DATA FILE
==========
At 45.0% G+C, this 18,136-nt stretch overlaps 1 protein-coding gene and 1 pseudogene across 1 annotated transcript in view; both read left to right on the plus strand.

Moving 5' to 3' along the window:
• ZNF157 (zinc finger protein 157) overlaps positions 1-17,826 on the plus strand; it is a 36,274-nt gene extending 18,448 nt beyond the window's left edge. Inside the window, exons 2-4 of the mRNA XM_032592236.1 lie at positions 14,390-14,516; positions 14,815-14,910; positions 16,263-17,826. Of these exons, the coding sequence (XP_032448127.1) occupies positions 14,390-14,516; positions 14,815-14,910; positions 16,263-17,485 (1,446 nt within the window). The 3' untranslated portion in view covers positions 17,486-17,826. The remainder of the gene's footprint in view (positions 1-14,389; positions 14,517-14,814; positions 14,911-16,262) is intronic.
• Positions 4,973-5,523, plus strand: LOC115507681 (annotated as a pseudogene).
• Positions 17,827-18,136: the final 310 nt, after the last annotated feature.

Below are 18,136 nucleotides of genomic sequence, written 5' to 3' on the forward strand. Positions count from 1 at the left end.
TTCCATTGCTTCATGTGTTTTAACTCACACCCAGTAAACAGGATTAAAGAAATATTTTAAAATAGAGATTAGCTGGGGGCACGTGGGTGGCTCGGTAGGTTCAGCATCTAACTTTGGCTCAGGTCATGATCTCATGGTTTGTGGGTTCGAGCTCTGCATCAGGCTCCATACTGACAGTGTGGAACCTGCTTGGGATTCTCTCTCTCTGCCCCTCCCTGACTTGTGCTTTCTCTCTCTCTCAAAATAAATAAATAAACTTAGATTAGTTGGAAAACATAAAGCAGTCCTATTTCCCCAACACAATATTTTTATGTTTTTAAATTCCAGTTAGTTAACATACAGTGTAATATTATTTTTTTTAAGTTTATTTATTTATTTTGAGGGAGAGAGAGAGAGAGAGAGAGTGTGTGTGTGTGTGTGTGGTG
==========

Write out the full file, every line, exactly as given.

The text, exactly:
At 45.0% G+C, this 18,136-nt stretch overlaps 1 protein-coding gene and 1 pseudogene across 1 annotated transcript in view; both read left to right on the plus strand.

Moving 5' to 3' along the window:
• ZNF157 (zinc finger protein 157) overlaps positions 1-17,826 on the plus strand; it is a 36,274-nt gene extending 18,448 nt beyond the window's left edge. Inside the window, exons 2-4 of the mRNA XM_032592236.1 lie at positions 14,390-14,516; positions 14,815-14,910; positions 16,263-17,826. Of these exons, the coding sequence (XP_032448127.1) occupies positions 14,390-14,516; positions 14,815-14,910; positions 16,263-17,485 (1,446 nt within the window). The 3' untranslated portion in view covers positions 17,486-17,826. The remainder of the gene's footprint in view (positions 1-14,389; positions 14,517-14,814; positions 14,911-16,262) is intronic.
• Positions 4,973-5,523, plus strand: LOC115507681 (annotated as a pseudogene).
• Positions 17,827-18,136: the final 310 nt, after the last annotated feature.

Below are 18,136 nucleotides of genomic sequence, written 5' to 3' on the forward strand. Positions count from 1 at the left end.
TTCCATTGCTTCATGTGTTTTAACTCACACCCAGTAAACAGGATTAAAGAAATATTTTAAAATAGAGATTAGCTGGGGGCACGTGGGTGGCTCGGTAGGTTCAGCATCTAACTTTGGCTCAGGTCATGATCTCATGGTTTGTGGGTTCGAGCTCTGCATCAGGCTCCATACTGACAGTGTGGAACCTGCTTGGGATTCTCTCTCTCTGCCCCTCCCTGACTTGTGCTTTCTCTCTCTCTCAAAATAAATAAATAAACTTAGATTAGTTGGAAAACATAAAGCAGTCCTATTTCCCCAACACAATATTTTTATGTTTTTAAATTCCAGTTAGTTAACATACAGTGTAATATTATTTTTTTTAAGTTTATTTATTTATTTTGAGGGAGAGAGAGAGAGAGAGAGAGTGTGTGTGTGTGTGTGTGGTG